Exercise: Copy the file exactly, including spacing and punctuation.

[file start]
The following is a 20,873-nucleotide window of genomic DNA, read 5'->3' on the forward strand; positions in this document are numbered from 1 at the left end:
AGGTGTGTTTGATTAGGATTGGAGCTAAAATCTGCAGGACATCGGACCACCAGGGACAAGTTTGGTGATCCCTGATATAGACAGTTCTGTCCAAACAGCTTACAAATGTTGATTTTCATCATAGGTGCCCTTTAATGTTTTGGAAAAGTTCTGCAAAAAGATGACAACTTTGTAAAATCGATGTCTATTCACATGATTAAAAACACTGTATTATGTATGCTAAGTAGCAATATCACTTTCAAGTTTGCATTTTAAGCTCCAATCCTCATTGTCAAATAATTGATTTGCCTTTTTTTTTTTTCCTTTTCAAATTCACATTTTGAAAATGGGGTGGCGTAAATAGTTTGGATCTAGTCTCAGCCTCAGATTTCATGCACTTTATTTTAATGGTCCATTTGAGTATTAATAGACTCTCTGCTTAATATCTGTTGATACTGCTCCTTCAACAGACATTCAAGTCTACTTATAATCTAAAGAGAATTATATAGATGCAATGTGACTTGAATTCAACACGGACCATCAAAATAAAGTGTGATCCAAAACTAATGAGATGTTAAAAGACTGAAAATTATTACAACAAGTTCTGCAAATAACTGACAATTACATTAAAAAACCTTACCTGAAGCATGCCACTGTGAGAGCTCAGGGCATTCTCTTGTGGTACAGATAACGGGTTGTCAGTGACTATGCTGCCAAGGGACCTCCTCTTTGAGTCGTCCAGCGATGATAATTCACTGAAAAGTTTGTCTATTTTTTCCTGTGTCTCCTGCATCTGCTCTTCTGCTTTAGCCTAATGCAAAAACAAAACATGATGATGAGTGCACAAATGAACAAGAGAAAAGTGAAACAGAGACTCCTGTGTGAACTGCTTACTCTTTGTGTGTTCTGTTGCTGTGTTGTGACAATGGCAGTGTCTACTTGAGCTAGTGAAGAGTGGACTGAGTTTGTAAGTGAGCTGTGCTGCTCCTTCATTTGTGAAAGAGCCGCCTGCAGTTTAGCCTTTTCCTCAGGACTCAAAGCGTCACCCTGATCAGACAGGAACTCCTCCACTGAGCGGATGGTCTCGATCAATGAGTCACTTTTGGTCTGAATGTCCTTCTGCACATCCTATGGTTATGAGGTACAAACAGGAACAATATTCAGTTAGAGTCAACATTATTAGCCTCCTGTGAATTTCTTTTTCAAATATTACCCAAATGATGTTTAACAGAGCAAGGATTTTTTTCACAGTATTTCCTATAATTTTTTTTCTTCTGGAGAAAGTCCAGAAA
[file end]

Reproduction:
The following is a 20,873-nucleotide window of genomic DNA, read 5'->3' on the forward strand; positions in this document are numbered from 1 at the left end:
AGGTGTGTTTGATTAGGATTGGAGCTAAAATCTGCAGGACATCGGACCACCAGGGACAAGTTTGGTGATCCCTGATATAGACAGTTCTGTCCAAACAGCTTACAAATGTTGATTTTCATCATAGGTGCCCTTTAATGTTTTGGAAAAGTTCTGCAAAAAGATGACAACTTTGTAAAATCGATGTCTATTCACATGATTAAAAACACTGTATTATGTATGCTAAGTAGCAATATCACTTTCAAGTTTGCATTTTAAGCTCCAATCCTCATTGTCAAATAATTGATTTGCCTTTTTTTTTTTTCCTTTTCAAATTCACATTTTGAAAATGGGGTGGCGTAAATAGTTTGGATCTAGTCTCAGCCTCAGATTTCATGCACTTTATTTTAATGGTCCATTTGAGTATTAATAGACTCTCTGCTTAATATCTGTTGATACTGCTCCTTCAACAGACATTCAAGTCTACTTATAATCTAAAGAGAATTATATAGATGCAATGTGACTTGAATTCAACACGGACCATCAAAATAAAGTGTGATCCAAAACTAATGAGATGTTAAAAGACTGAAAATTATTACAACAAGTTCTGCAAATAACTGACAATTACATTAAAAAACCTTACCTGAAGCATGCCACTGTGAGAGCTCAGGGCATTCTCTTGTGGTACAGATAACGGGTTGTCAGTGACTATGCTGCCAAGGGACCTCCTCTTTGAGTCGTCCAGCGATGATAATTCACTGAAAAGTTTGTCTATTTTTTCCTGTGTCTCCTGCATCTGCTCTTCTGCTTTAGCCTAATGCAAAAACAAAACATGATGATGAGTGCACAAATGAACAAGAGAAAAGTGAAACAGAGACTCCTGTGTGAACTGCTTACTCTTTGTGTGTTCTGTTGCTGTGTTGTGACAATGGCAGTGTCTACTTGAGCTAGTGAAGAGTGGACTGAGTTTGTAAGTGAGCTGTGCTGCTCCTTCATTTGTGAAAGAGCCGCCTGCAGTTTAGCCTTTTCCTCAGGACTCAAAGCGTCACCCTGATCAGACAGGAACTCCTCCACTGAGCGGATGGTCTCGATCAATGAGTCACTTTTGGTCTGAATGTCCTTCTGCACATCCTATGGTTATGAGGTACAAACAGGAACAATATTCAGTTAGAGTCAACATTATTAGCCTCCTGTGAATTTCTTTTTCAAATATTACCCAAATGATGTTTAACAGAGCAAGGATTTTTTTCACAGTATTTCCTATAATTTTTTTTCTTCTGGAGAAAGTCCAGAAA